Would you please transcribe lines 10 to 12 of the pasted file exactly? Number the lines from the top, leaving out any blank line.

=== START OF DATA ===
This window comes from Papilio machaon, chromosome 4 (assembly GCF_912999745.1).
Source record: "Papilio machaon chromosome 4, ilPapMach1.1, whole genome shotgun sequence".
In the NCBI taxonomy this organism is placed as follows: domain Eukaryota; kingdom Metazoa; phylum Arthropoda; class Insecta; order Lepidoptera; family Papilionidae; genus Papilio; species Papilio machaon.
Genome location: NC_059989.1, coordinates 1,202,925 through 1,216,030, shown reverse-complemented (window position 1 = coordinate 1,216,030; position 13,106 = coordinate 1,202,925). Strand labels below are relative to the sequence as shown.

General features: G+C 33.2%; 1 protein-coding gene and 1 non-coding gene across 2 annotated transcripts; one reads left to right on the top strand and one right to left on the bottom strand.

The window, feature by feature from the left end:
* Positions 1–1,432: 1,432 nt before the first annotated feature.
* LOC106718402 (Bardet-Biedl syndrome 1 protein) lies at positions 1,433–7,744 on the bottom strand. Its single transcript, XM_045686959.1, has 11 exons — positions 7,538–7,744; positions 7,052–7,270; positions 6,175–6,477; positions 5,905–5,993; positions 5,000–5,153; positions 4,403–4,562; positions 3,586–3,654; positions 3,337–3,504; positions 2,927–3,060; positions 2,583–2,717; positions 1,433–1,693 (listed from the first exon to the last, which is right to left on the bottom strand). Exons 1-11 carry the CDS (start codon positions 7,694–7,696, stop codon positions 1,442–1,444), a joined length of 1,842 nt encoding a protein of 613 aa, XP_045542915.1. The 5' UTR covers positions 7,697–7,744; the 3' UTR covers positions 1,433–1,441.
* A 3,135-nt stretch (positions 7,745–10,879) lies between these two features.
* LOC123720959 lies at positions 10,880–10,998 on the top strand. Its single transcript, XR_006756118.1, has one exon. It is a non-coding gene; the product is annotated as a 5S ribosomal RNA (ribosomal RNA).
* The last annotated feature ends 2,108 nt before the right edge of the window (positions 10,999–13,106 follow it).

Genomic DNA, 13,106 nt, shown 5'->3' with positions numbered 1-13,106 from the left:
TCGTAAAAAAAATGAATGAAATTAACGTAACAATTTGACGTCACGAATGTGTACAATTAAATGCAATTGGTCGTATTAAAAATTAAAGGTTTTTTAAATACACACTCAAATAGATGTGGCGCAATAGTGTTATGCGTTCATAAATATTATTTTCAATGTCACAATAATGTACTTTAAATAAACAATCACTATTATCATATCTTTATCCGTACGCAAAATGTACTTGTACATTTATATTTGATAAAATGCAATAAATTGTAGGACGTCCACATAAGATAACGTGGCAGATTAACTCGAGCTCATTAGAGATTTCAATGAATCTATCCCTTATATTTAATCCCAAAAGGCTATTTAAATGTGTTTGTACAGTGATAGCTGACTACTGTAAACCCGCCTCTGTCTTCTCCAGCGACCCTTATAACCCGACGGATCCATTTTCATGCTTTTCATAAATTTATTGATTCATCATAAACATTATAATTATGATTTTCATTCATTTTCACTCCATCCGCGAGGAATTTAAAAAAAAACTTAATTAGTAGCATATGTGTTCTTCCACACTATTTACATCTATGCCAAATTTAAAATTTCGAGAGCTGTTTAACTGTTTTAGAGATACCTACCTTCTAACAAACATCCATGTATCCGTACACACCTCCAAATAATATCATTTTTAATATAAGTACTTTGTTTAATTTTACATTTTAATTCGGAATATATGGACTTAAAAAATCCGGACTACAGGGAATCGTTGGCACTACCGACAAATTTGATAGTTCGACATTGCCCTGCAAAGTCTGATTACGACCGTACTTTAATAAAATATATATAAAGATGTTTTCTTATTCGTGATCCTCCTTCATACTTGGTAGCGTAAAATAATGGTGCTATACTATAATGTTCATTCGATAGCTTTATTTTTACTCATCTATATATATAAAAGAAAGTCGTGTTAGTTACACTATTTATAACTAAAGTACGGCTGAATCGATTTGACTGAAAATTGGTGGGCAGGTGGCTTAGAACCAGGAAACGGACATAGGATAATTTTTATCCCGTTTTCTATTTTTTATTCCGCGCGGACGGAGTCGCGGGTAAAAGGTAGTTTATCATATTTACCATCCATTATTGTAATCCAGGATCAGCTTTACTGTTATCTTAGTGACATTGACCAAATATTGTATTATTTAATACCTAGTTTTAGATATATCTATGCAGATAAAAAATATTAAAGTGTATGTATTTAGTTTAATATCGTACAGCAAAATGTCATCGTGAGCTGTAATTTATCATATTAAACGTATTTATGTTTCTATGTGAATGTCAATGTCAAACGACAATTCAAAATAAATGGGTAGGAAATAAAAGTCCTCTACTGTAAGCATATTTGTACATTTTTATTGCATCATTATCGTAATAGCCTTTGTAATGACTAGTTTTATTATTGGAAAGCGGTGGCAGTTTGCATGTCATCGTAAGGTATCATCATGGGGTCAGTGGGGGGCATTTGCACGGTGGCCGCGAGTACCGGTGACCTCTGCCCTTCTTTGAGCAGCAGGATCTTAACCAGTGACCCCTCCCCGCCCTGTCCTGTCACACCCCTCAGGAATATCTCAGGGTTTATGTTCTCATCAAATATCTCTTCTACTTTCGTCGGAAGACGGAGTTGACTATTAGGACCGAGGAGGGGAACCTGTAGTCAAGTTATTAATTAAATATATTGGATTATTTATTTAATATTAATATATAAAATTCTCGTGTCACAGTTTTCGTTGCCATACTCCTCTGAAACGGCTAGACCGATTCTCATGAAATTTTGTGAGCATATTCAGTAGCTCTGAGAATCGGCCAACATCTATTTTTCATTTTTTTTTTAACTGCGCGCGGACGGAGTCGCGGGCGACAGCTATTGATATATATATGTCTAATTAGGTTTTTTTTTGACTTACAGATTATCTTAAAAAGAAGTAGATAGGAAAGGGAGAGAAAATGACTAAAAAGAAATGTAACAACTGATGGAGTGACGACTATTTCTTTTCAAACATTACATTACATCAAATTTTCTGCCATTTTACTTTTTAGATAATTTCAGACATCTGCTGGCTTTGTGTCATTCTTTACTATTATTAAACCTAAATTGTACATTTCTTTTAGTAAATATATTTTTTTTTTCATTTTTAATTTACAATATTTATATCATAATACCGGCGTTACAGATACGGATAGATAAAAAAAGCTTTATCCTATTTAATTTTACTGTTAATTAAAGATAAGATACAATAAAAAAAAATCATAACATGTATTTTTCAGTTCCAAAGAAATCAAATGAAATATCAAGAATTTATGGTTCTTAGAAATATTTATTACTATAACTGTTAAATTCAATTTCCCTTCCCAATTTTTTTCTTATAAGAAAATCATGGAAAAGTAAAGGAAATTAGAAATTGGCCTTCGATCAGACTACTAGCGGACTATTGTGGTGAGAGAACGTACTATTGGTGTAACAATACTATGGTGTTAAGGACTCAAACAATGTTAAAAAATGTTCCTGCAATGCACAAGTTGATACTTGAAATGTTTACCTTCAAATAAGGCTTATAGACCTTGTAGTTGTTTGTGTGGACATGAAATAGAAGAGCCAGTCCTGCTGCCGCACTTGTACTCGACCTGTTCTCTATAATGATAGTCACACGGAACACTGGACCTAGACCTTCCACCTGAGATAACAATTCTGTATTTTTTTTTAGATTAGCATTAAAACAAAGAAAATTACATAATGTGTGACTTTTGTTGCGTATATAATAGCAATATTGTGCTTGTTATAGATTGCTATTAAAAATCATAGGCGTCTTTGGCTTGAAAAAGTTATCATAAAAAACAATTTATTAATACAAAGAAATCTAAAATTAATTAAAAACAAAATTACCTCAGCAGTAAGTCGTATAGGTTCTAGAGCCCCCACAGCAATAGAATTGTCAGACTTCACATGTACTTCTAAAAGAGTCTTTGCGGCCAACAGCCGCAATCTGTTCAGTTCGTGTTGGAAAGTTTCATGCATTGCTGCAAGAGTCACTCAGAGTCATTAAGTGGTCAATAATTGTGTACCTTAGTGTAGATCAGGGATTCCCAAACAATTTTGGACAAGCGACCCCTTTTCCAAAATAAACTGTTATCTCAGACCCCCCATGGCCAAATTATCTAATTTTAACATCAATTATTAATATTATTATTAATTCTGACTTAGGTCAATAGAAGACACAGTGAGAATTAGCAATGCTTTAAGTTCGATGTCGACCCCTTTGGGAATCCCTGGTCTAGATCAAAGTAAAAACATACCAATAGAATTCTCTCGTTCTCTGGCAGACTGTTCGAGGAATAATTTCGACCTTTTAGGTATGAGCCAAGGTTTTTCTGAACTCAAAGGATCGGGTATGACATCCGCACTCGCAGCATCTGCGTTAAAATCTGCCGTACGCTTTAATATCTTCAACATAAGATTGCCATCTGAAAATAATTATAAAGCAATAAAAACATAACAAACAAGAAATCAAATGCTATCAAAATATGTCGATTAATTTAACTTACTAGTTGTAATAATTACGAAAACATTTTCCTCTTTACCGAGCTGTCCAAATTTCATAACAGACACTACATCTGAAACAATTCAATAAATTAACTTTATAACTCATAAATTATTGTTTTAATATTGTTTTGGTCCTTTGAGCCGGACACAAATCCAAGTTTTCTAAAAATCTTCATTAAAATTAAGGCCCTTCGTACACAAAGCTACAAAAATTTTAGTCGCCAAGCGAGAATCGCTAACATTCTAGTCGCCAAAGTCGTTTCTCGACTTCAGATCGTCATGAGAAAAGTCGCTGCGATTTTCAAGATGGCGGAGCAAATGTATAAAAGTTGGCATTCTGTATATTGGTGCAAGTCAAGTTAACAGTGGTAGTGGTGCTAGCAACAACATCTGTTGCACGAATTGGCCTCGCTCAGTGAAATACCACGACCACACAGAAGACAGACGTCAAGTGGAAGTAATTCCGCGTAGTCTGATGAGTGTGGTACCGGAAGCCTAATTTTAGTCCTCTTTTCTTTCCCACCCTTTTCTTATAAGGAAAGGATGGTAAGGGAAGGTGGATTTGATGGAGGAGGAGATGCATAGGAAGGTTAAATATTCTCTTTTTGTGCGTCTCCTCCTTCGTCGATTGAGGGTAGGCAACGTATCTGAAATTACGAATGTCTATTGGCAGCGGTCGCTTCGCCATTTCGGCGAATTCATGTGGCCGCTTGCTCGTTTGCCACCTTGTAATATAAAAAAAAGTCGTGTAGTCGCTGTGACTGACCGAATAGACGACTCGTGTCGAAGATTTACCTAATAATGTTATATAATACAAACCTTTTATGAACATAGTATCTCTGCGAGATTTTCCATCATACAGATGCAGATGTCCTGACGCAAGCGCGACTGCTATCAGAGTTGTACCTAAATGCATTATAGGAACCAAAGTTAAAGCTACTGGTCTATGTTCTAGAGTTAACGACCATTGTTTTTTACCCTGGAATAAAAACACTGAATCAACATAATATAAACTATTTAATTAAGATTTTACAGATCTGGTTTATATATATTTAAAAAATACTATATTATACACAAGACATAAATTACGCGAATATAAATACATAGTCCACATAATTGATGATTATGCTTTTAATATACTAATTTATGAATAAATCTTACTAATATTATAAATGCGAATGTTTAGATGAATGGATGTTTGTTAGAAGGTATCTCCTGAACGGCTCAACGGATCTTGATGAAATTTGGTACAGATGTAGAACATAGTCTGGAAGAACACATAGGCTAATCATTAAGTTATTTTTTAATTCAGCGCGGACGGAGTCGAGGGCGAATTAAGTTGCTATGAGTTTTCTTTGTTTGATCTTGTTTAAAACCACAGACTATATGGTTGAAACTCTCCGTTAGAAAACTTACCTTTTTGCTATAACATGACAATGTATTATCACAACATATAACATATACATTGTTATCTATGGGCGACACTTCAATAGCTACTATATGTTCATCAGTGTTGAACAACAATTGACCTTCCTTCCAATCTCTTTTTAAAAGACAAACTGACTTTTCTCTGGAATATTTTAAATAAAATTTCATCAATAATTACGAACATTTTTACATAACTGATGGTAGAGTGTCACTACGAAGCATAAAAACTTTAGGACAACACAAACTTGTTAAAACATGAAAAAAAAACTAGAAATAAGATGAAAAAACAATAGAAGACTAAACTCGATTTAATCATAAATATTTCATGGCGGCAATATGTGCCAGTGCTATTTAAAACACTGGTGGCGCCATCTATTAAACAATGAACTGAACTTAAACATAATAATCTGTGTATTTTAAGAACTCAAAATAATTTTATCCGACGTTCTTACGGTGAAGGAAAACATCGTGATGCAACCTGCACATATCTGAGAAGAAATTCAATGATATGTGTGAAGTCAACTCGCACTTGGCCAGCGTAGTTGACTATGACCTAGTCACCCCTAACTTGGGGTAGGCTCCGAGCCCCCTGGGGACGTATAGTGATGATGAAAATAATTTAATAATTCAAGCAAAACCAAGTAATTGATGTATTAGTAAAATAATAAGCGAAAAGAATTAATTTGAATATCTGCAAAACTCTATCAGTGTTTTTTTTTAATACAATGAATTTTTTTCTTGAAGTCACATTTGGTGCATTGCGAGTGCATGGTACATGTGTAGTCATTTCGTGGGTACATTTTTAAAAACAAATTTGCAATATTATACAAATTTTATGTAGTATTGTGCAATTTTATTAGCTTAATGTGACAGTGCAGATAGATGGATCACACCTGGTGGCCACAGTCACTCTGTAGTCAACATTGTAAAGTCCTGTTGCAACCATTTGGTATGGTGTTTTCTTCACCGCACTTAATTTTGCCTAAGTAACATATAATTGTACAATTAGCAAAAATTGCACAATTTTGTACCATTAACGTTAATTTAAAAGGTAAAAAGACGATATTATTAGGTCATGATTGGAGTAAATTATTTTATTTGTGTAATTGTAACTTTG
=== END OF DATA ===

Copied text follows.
* LOC123720959 lies at positions 10,880–10,998 on the top strand. Its single transcript, XR_006756118.1, has one exon. It is a non-coding gene; the product is annotated as a 5S ribosomal RNA (ribosomal RNA).
* The last annotated feature ends 2,108 nt before the right edge of the window (positions 10,999–13,106 follow it).

Genomic DNA, 13,106 nt, shown 5'->3' with positions numbered 1-13,106 from the left: